Development of TVET Teachers’ Career Identity through Teacher Education and Training Programs for the purposes of including ESD in Classroom Practices

This paper has two starting points. First is the recently approved document, Implementation plan of vocational education reform issued by the General Office of the State Council of China (2019). One aspect of this reform is specifically related to the quality of TVET teachers. It requires the TVET sector to develop a unified approach towards selecting and educating TVET teachers at the national level. The second is China’s resolve to follow a path of sustainable development (Zhang & Wen 2008). The government emphasizes the need to reduce environmental pollution and develop innovative approaches towards minimizing the use of energy and materials in all economic sectors and to establish step-by-step measures to implement these approaches (Tianbao & Fang 2018).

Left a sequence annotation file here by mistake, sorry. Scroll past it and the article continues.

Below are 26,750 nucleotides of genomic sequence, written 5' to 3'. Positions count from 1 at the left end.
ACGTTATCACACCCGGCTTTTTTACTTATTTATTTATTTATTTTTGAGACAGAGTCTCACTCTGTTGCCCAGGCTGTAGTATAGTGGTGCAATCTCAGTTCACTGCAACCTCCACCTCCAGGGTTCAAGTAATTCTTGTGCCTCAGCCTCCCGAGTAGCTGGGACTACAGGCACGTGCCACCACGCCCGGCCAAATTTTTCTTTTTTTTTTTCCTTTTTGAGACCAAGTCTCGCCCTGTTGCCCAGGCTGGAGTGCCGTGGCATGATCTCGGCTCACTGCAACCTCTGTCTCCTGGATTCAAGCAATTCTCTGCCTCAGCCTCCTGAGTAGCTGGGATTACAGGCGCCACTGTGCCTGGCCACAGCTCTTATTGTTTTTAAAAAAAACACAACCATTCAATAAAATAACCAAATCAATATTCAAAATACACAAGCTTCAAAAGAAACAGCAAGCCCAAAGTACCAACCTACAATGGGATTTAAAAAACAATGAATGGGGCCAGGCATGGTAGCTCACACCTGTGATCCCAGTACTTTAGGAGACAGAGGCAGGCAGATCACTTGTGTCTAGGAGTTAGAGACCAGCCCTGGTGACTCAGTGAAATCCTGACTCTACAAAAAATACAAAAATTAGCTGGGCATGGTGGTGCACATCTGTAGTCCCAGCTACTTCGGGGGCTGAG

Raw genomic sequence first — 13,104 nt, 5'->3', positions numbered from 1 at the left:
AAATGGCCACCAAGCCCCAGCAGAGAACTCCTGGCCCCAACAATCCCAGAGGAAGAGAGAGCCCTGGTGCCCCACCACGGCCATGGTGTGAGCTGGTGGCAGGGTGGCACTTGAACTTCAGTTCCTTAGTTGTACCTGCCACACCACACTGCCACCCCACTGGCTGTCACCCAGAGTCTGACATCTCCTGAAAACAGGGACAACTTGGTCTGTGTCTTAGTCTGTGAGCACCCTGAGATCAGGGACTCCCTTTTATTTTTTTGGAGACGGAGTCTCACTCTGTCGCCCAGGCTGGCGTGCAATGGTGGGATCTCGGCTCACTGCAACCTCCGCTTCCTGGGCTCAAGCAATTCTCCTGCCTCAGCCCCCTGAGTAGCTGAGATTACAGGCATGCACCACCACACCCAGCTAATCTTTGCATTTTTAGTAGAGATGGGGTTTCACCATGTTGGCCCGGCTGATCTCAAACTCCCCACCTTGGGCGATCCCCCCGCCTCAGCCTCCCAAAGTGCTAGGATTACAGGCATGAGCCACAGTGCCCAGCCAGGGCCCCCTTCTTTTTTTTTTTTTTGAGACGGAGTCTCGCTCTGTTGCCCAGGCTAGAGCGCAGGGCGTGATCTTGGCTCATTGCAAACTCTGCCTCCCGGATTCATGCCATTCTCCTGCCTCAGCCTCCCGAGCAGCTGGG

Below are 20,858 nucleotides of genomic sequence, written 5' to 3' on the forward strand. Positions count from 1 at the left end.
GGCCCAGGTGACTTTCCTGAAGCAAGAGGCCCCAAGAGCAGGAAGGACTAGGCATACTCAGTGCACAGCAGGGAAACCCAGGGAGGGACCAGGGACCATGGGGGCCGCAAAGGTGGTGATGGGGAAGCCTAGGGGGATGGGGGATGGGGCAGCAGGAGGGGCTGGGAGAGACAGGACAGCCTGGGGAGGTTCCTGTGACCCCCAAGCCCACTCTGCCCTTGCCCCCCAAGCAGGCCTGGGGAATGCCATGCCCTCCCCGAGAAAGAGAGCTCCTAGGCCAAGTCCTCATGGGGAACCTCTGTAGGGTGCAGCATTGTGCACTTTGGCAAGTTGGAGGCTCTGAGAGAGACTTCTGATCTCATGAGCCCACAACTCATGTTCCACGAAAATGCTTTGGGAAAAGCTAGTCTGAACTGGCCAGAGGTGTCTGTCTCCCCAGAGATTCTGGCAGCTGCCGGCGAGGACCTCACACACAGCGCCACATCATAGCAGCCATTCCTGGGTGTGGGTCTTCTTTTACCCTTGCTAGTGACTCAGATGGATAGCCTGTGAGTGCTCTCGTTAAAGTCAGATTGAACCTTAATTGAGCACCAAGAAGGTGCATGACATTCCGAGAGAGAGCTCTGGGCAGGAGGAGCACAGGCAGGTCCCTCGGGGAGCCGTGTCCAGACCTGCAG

Facilitating the development of students’ generic green skills in TVET: an ESD pedagogical model

Technical and vocational education and training (TVET) plays a significant role in supporting green economic restructuring as well as tackling environmental problems through skills development. Generic green skills play an important role among required skills, as they are necessary for all occupations to ensure environmental friendly workplace practices, and as a consequence they should be addressed in the TVET curriculum.The pedagogy needed to facilitate the development of these green skills is an emerging research area worldwide.